Cardinal Season

Cardinal Season
By: Tiffany Sisson

Months after the World Series, Cardinals are still flying high! You're probably noticing their distinct red color, not because of baseball, but, because it's winter.
Bill Eddleman knows Redbirds, and he knows how to attract them with one call, one call from Heartland News, that is. "You'll start to hear the birds sing," said Eddleman.
Eddleman is an ornithologist. He's watched birds since he was a young boy. His parents house is the best location to spot a landing. "They're so pretty, first of all, a nice bright color. People notice them. They also tolerate people very well. They'll nest right beside your porch," explained Eddleman.
Down in Eddleman's parents backyard, the red birds light up the dull, brown brush. One after the other, bright red birds nest on the feeder and limbs of the dead tree. It's easy to spot the brilliant red color of the males, but you have to really focus to find the females. They have more of a brown coloring, with specks of pink and red.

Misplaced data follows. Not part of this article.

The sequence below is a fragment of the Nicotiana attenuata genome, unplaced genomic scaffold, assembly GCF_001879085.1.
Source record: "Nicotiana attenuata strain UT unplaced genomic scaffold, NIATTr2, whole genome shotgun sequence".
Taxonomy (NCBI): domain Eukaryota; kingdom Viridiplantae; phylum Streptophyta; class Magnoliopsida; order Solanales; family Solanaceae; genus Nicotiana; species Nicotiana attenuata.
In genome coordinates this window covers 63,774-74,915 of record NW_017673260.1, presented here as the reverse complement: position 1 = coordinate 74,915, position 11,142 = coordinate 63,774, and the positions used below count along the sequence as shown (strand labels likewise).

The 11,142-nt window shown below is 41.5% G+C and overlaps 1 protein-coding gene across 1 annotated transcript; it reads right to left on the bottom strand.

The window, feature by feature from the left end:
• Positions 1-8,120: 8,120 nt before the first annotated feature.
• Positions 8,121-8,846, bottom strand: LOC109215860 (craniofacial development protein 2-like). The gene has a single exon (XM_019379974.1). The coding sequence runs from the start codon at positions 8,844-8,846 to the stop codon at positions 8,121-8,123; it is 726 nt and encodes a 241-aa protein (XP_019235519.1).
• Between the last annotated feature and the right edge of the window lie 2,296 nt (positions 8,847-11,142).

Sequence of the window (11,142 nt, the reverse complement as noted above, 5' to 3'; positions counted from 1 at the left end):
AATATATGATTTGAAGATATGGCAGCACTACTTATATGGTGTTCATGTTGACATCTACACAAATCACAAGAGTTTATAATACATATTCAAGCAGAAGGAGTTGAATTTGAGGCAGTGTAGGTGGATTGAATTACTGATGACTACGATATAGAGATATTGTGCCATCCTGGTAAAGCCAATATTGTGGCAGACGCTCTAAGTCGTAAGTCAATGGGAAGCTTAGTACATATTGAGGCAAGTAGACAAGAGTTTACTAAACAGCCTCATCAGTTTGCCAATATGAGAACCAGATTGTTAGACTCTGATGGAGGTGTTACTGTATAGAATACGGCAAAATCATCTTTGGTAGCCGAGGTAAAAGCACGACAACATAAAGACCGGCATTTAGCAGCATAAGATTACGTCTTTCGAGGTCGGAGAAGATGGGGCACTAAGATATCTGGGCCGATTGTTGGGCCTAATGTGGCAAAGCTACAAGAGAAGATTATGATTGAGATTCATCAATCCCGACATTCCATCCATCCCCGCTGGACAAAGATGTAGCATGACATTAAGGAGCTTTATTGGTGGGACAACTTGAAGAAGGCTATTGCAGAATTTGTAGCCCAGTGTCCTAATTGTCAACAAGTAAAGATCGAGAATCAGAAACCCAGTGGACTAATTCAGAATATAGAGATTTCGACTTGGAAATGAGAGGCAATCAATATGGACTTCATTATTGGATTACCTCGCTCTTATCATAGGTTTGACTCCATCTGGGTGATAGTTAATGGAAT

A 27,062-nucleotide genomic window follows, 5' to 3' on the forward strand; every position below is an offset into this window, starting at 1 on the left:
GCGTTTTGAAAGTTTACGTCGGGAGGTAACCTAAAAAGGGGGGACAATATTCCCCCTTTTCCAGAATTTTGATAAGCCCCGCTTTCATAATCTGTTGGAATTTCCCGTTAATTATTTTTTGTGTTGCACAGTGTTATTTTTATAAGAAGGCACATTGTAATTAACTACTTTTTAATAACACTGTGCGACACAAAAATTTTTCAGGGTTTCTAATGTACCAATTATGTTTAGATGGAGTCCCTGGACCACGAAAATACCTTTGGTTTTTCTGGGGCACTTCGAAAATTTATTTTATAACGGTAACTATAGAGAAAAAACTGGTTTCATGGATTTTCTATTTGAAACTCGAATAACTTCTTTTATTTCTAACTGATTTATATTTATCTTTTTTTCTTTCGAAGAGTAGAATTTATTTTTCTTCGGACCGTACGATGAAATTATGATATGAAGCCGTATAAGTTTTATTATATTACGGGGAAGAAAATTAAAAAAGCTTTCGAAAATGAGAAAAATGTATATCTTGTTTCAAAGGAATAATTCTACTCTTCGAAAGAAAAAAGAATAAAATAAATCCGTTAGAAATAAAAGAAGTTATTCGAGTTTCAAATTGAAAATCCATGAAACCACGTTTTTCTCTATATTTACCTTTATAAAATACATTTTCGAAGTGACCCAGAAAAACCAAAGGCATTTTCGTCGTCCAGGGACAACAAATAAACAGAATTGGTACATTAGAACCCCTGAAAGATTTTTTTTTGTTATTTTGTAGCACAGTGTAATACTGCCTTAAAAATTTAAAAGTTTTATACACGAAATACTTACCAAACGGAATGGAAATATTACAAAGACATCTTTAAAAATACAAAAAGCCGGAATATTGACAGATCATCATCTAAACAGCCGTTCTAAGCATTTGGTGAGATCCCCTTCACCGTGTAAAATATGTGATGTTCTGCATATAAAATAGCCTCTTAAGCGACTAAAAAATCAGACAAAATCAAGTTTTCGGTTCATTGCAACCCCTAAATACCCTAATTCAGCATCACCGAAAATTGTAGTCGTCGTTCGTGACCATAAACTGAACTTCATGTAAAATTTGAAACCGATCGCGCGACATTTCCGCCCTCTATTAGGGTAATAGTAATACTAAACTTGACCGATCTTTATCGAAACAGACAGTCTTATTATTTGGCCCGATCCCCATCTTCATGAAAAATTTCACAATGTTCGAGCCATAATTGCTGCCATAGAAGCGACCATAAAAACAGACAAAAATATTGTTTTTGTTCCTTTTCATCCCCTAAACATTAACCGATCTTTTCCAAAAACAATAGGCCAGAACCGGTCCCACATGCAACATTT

Eddleman explained we are seeing so many of them because, "This time of the year, they're mostly just trying to stay alive. They're trying to keep enough energy going on in their bodies to stay ahead of the cold."
The birds aren't courting yet, but they are being more affectionate towards each other The males were showing more tolerance towards females on the feeding shelf. "You'll start to hear birds sing, which is to attract mates or defend territories, Then they'll break off into pairs," said Eddleman.
If Cardinals set up a nest in your yard, expect them to be there for months to come. The best way to attract Cardinals to your landscape is to black oil sunflower seed.